TIMBUKTU, Mali — In their hurry to flee last month, al-Qaida fighters left behind a crucial document: Tucked under a pile of papers and trash is a confidential letter, spelling out the terror network's strategy for conquering northern Mali and reflecting internal discord over how to rule the region.
The document is an unprecedented window into the terrorist operation, indicating that al-Qaida predicted the military intervention that would dislodge it in January and recognized its own vulnerability.
The letter also shows a sharp division within al-Qaida's Africa chapter over how quickly and how strictly to apply Islamic law, with its senior commander expressing dismay over the whipping of women and the destruction of Timbuktu's ancient monuments. It moreover leaves no doubt that despite a temporary withdrawal into the desert, al-Qaida plans to operate in the region over the long haul, and is willing to make short-term concessions on ideology to gain the allies it acknowledges it needs.
The more than nine-page document, found by The Associated Press in a building occupied by the Islamic extremists for almost a year, is signed by Abu Musab Abdul Wadud, the nom de guerre of Abdelmalek Droukdel, the senior commander appointed by Osama bin Laden to run al-Qaida's branch in Africa. The clear-headed, point-by-point assessment resembles a memo from a CEO to his top managers and lays out for his jihadists in Mali what they have done wrong in months past, and what they need to do to correct their behavior in the future.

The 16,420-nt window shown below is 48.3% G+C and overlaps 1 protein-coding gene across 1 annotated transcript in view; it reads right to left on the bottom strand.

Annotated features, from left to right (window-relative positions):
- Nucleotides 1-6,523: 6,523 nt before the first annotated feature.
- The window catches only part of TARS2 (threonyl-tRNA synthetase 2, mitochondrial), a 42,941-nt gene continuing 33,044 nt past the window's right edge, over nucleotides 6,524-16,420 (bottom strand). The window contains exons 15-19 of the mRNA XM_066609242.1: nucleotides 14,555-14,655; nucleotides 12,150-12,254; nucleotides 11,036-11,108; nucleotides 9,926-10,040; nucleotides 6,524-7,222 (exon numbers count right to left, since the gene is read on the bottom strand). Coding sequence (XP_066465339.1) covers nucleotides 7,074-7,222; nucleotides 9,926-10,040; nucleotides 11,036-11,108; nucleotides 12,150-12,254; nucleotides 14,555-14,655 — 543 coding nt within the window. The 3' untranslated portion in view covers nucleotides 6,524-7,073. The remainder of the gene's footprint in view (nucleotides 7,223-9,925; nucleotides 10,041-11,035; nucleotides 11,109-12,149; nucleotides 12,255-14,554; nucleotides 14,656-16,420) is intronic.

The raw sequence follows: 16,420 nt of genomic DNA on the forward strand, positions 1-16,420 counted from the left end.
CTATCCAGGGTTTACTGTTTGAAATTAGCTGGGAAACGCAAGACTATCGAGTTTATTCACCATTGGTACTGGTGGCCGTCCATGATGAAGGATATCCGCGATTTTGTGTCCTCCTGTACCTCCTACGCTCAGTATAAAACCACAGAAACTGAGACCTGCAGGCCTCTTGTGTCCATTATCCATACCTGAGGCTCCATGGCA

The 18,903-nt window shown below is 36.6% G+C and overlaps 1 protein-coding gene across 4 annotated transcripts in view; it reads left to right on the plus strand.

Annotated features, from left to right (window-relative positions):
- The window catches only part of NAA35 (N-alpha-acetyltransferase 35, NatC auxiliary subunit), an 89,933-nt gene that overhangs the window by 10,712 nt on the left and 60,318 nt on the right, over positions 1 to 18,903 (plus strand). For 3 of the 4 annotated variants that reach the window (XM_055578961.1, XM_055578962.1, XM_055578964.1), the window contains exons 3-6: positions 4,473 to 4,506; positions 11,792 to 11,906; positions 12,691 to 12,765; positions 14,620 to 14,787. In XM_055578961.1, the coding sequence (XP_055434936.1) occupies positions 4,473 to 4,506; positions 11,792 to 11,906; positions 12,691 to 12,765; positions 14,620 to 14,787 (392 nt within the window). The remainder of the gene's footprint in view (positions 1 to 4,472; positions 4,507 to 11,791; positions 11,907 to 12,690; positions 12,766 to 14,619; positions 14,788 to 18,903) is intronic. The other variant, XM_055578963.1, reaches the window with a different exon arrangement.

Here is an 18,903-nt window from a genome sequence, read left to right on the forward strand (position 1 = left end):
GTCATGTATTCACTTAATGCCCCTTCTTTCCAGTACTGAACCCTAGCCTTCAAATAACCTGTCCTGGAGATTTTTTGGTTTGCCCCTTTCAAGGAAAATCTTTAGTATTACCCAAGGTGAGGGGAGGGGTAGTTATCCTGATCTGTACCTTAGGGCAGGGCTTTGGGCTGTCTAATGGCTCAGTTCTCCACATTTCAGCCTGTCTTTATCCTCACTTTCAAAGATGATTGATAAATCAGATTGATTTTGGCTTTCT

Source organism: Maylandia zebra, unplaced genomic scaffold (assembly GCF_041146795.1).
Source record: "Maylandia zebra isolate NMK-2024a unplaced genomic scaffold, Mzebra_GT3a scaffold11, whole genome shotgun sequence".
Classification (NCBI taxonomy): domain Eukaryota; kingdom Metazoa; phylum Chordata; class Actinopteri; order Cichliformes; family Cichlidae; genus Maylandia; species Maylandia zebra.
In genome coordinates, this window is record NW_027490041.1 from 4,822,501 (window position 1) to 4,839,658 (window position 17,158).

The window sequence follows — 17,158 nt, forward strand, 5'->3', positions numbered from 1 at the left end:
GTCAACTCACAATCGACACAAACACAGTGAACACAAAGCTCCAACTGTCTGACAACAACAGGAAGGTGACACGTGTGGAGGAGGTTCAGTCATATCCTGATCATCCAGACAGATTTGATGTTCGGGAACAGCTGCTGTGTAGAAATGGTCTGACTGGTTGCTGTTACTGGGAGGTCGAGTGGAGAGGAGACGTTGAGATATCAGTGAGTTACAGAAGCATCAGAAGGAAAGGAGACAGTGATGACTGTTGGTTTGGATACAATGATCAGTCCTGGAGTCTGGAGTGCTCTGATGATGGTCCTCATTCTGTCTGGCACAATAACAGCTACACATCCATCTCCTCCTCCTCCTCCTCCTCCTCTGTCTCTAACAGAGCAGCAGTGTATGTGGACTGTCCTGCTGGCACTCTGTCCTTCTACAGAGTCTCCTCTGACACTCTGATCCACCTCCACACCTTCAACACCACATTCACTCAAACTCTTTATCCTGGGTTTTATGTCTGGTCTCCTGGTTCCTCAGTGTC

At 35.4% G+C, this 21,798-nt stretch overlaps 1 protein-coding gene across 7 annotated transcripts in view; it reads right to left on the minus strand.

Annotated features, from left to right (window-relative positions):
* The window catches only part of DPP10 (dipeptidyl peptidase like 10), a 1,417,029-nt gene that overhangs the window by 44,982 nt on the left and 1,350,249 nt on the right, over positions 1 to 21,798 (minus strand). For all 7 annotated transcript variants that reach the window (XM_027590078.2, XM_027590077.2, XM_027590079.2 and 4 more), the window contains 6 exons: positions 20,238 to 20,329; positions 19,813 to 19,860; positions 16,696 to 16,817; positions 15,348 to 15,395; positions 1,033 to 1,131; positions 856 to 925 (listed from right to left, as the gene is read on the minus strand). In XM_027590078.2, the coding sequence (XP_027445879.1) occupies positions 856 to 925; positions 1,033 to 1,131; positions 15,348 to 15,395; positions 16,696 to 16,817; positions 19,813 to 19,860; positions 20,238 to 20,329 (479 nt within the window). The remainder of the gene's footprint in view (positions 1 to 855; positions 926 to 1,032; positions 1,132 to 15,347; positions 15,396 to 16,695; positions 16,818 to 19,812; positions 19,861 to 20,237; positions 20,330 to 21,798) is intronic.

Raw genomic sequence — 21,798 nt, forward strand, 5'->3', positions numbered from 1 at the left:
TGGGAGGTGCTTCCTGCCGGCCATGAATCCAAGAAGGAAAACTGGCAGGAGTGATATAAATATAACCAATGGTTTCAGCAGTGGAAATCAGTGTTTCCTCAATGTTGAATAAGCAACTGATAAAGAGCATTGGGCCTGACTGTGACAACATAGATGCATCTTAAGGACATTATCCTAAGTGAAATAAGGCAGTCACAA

Droukdel, the emir of al-Qaida in the Islamic Maghreb, perhaps surprisingly argues that his fighters moved too fast and too brutally in applying the Islamic law known as Shariah to northern Mali. Comparing the relationship of al-Qaida to Mali as that of an adult to an infant, he urges them to be more gentle, like a parent: